Loneliness and Seniors

It’s a new year and we at The Julia Ruth House are more committed than ever (if that’s even possible) to help families understand and deal with issues such as senior loneliness, depression, and dementia in its many forms. Each month, we will tackle an issue we believe is critical to the health and well-being of aging loved ones as well as their caregivers. Follow us here on our blog and on our Facebook page.

Loneliness and Seniors
An Epidemic seldom discussed

Is there a senior in your life you are concerned about? Perhaps they are becoming increasingly isolated and you worry that he or she is lonely but you aren’t sure what to do. It’s not the easiest subject to bring up, especially when family members or loved ones are proud and don’t want to admit they’re feeling alone.

Perhaps no other age group feels the sting of loneliness more than the elderly, and it is a growing health concern among families and physicians. According to a study conducted by researchers from the University of California, San Francisco (UCSF), lonely seniors are more likely to decline and die faster. The study also found that isolated elders had a 59 percent greater risk of mental and physical decline than their more social counterparts. In addition, a Dutch study published in the Journal of Neurology, Neurosurgery, and Psychiatry revealed that people who feel lonely are significantly more likely to develop clinical dementia over a period of 3 years as compared to those who do not feel lonely.

And loneliness is contagious. Older adults who feel lonely are more prone to behave in ways that may cause other people to not want to be around them. Psychologists from the University of Chicago who analyzed data from the Farmingham Heart Study, a long-term, ongoing cardiovascular study, found that solitary seniors have a tendency to further isolate themselves by pushing people away and not making efforts to engage with others.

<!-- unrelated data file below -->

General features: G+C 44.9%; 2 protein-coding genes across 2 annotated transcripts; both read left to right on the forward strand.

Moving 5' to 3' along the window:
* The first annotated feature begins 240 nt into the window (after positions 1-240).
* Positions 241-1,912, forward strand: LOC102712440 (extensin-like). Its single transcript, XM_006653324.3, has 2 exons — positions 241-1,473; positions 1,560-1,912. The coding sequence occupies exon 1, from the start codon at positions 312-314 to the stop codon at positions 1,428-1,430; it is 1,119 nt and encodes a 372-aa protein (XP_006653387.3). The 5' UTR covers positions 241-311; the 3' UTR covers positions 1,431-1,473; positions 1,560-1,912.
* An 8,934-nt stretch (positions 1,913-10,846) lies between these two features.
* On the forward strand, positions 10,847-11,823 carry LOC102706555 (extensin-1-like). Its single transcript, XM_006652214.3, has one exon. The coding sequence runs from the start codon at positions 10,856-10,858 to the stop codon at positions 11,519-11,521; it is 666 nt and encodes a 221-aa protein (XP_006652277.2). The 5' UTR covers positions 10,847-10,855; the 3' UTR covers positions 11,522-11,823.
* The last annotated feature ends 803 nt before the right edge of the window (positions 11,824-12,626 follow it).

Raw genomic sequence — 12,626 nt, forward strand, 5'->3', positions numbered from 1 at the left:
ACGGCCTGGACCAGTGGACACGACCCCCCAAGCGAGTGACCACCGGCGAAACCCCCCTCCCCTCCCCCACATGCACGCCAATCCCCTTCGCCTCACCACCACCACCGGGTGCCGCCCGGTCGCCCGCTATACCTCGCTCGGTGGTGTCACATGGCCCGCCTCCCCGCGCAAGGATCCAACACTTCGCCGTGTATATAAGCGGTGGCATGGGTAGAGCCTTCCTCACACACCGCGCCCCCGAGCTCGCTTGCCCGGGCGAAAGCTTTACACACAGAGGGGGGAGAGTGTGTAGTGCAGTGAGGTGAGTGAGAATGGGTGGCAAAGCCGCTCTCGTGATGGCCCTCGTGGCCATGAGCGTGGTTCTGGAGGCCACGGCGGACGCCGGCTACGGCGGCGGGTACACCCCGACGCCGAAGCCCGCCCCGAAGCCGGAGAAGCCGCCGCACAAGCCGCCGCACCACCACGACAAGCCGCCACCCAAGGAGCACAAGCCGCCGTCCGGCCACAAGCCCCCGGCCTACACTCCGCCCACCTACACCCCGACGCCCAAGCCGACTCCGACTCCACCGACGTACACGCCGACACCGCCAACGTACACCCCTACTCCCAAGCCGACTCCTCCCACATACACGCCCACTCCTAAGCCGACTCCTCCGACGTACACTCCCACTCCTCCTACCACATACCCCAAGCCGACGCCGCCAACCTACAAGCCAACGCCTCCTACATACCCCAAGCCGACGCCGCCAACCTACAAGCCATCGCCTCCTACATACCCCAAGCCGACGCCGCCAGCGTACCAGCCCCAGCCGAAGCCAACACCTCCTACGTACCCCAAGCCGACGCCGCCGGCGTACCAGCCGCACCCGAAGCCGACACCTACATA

Seniors may also withdraw into isolation as a result of health conditions, depression or mental illness. Physical limitations such as fear of falling, fatigue, chronic pain, or shame over memory problems can keep seniors isolated as well.

Whether or not a senior in your life is lonely or socially isolated, this epidemic of loneliness is a society-wide problem that affects all of us. Have you ever been frustrated with an elderly person who holds up the check-out line while she chats with the checker? What if that’s the only conversation she’ll have all day – or all week? Experts say that as a society, we should be treating senior loneliness as the public health crisis it is, because of the profound effects loneliness can have on physical and mental health.

At The Julia Ruth House, we are familiar with the risks of loneliness. We are also familiar with the burden facing caregivers who have to work or who have children to raise. Caring for an aging parent or a spouse with physical or mental decline is not easy. In fact, it can be downright stressful. Caregiver stress can have a serious negative impact on the caregiver’s health, too. We’re here so you can take a break.

In our next blog, we’ll address caregivers and their needs.